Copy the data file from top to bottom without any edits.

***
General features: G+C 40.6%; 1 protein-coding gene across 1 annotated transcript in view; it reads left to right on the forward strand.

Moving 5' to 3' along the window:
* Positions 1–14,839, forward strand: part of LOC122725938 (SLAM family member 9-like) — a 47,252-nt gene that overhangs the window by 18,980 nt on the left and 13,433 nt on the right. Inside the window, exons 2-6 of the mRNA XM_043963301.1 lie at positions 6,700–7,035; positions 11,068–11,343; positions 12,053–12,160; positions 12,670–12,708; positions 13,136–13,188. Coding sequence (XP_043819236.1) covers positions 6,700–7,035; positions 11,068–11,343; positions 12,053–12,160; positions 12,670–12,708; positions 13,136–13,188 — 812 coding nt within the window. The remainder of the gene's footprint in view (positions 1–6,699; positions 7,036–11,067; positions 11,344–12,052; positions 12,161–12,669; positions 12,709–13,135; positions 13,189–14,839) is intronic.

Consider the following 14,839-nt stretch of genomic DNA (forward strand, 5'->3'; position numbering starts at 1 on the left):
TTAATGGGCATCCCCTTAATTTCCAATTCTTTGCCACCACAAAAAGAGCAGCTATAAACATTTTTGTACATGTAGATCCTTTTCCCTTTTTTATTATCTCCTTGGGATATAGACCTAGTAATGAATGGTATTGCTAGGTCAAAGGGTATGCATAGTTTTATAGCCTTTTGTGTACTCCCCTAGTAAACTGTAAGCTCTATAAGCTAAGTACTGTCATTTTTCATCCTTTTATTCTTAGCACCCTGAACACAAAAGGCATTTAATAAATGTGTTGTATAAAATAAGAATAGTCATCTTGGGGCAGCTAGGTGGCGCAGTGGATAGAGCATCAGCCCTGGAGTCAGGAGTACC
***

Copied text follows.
General features: G+C 40.6%; 1 protein-coding gene across 1 annotated transcript in view; it reads left to right on the forward strand.

Moving 5' to 3' along the window:
* Positions 1–14,839, forward strand: part of LOC122725938 (SLAM family member 9-like) — a 47,252-nt gene that overhangs the window by 18,980 nt on the left and 13,433 nt on the right. Inside the window, exons 2-6 of the mRNA XM_043963301.1 lie at positions 6,700–7,035; positions 11,068–11,343; positions 12,053–12,160; positions 12,670–12,708; positions 13,136–13,188. Coding sequence (XP_043819236.1) covers positions 6,700–7,035; positions 11,068–11,343; positions 12,053–12,160; positions 12,670–12,708; positions 13,136–13,188 — 812 coding nt within the window. The remainder of the gene's footprint in view (positions 1–6,699; positions 7,036–11,067; positions 11,344–12,052; positions 12,161–12,669; positions 12,709–13,135; positions 13,189–14,839) is intronic.

Consider the following 14,839-nt stretch of genomic DNA (forward strand, 5'->3'; position numbering starts at 1 on the left):
TTAATGGGCATCCCCTTAATTTCCAATTCTTTGCCACCACAAAAAGAGCAGCTATAAACATTTTTGTACATGTAGATCCTTTTCCCTTTTTTATTATCTCCTTGGGATATAGACCTAGTAATGAATGGTATTGCTAGGTCAAAGGGTATGCATAGTTTTATAGCCTTTTGTGTACTCCCCTAGTAAACTGTAAGCTCTATAAGCTAAGTACTGTCATTTTTCATCCTTTTATTCTTAGCACCCTGAACACAAAAGGCATTTAATAAATGTGTTGTATAAAATAAGAATAGTCATCTTGGGGCAGCTAGGTGGCGCAGTGGATAGAGCATCAGCCCTGGAGTCAGGAGTACC